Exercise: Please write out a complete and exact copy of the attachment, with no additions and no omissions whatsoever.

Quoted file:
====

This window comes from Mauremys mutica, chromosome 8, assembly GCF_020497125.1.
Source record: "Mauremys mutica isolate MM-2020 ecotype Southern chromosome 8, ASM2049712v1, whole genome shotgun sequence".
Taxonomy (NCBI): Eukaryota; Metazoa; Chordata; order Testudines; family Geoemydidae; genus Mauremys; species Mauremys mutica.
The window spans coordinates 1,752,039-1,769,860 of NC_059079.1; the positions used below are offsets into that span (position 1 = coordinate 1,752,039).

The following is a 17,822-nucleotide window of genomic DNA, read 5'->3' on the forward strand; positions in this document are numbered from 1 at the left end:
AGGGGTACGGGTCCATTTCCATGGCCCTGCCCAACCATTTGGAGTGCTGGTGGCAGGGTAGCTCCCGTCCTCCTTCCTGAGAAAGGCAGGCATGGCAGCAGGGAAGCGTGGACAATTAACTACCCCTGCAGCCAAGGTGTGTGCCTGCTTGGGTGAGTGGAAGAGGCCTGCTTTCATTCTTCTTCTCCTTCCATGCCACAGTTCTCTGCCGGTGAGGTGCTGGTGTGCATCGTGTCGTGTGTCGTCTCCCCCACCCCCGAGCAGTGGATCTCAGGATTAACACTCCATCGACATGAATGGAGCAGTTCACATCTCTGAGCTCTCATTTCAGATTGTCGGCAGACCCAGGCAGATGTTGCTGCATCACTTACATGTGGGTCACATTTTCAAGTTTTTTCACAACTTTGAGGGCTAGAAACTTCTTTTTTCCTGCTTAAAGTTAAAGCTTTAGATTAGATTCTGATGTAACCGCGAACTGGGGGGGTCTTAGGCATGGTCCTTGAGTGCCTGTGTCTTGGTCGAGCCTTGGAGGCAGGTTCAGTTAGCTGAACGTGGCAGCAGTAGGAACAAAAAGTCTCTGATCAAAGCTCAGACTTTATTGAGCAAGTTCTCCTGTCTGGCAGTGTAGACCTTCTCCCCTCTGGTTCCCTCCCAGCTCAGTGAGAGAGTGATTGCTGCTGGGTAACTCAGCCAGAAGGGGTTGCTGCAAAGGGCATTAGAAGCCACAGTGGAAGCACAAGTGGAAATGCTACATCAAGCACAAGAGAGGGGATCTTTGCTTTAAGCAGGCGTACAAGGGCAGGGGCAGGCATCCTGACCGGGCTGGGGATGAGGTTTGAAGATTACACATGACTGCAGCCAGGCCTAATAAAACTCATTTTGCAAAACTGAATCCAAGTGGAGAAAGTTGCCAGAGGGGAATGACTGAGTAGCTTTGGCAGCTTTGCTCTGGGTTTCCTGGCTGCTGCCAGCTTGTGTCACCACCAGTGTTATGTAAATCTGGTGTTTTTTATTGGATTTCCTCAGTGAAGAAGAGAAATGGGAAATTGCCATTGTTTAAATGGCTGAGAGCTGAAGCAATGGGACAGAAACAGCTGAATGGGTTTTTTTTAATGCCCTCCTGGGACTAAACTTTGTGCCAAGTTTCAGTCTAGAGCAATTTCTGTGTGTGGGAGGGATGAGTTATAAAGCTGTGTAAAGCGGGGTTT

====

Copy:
This window comes from Mauremys mutica, chromosome 8, assembly GCF_020497125.1.
Source record: "Mauremys mutica isolate MM-2020 ecotype Southern chromosome 8, ASM2049712v1, whole genome shotgun sequence".
Taxonomy (NCBI): Eukaryota; Metazoa; Chordata; order Testudines; family Geoemydidae; genus Mauremys; species Mauremys mutica.
The window spans coordinates 1,752,039-1,769,860 of NC_059079.1; the positions used below are offsets into that span (position 1 = coordinate 1,752,039).

The following is a 17,822-nucleotide window of genomic DNA, read 5'->3' on the forward strand; positions in this document are numbered from 1 at the left end:
AGGGGTACGGGTCCATTTCCATGGCCCTGCCCAACCATTTGGAGTGCTGGTGGCAGGGTAGCTCCCGTCCTCCTTCCTGAGAAAGGCAGGCATGGCAGCAGGGAAGCGTGGACAATTAACTACCCCTGCAGCCAAGGTGTGTGCCTGCTTGGGTGAGTGGAAGAGGCCTGCTTTCATTCTTCTTCTCCTTCCATGCCACAGTTCTCTGCCGGTGAGGTGCTGGTGTGCATCGTGTCGTGTGTCGTCTCCCCCACCCCCGAGCAGTGGATCTCAGGATTAACACTCCATCGACATGAATGGAGCAGTTCACATCTCTGAGCTCTCATTTCAGATTGTCGGCAGACCCAGGCAGATGTTGCTGCATCACTTACATGTGGGTCACATTTTCAAGTTTTTTCACAACTTTGAGGGCTAGAAACTTCTTTTTTCCTGCTTAAAGTTAAAGCTTTAGATTAGATTCTGATGTAACCGCGAACTGGGGGGGTCTTAGGCATGGTCCTTGAGTGCCTGTGTCTTGGTCGAGCCTTGGAGGCAGGTTCAGTTAGCTGAACGTGGCAGCAGTAGGAACAAAAAGTCTCTGATCAAAGCTCAGACTTTATTGAGCAAGTTCTCCTGTCTGGCAGTGTAGACCTTCTCCCCTCTGGTTCCCTCCCAGCTCAGTGAGAGAGTGATTGCTGCTGGGTAACTCAGCCAGAAGGGGTTGCTGCAAAGGGCATTAGAAGCCACAGTGGAAGCACAAGTGGAAATGCTACATCAAGCACAAGAGAGGGGATCTTTGCTTTAAGCAGGCGTACAAGGGCAGGGGCAGGCATCCTGACCGGGCTGGGGATGAGGTTTGAAGATTACACATGACTGCAGCCAGGCCTAATAAAACTCATTTTGCAAAACTGAATCCAAGTGGAGAAAGTTGCCAGAGGGGAATGACTGAGTAGCTTTGGCAGCTTTGCTCTGGGTTTCCTGGCTGCTGCCAGCTTGTGTCACCACCAGTGTTATGTAAATCTGGTGTTTTTTATTGGATTTCCTCAGTGAAGAAGAGAAATGGGAAATTGCCATTGTTTAAATGGCTGAGAGCTGAAGCAATGGGACAGAAACAGCTGAATGGGTTTTTTTTAATGCCCTCCTGGGACTAAACTTTGTGCCAAGTTTCAGTCTAGAGCAATTTCTGTGTGTGGGAGGGATGAGTTATAAAGCTGTGTAAAGCGGGGTTT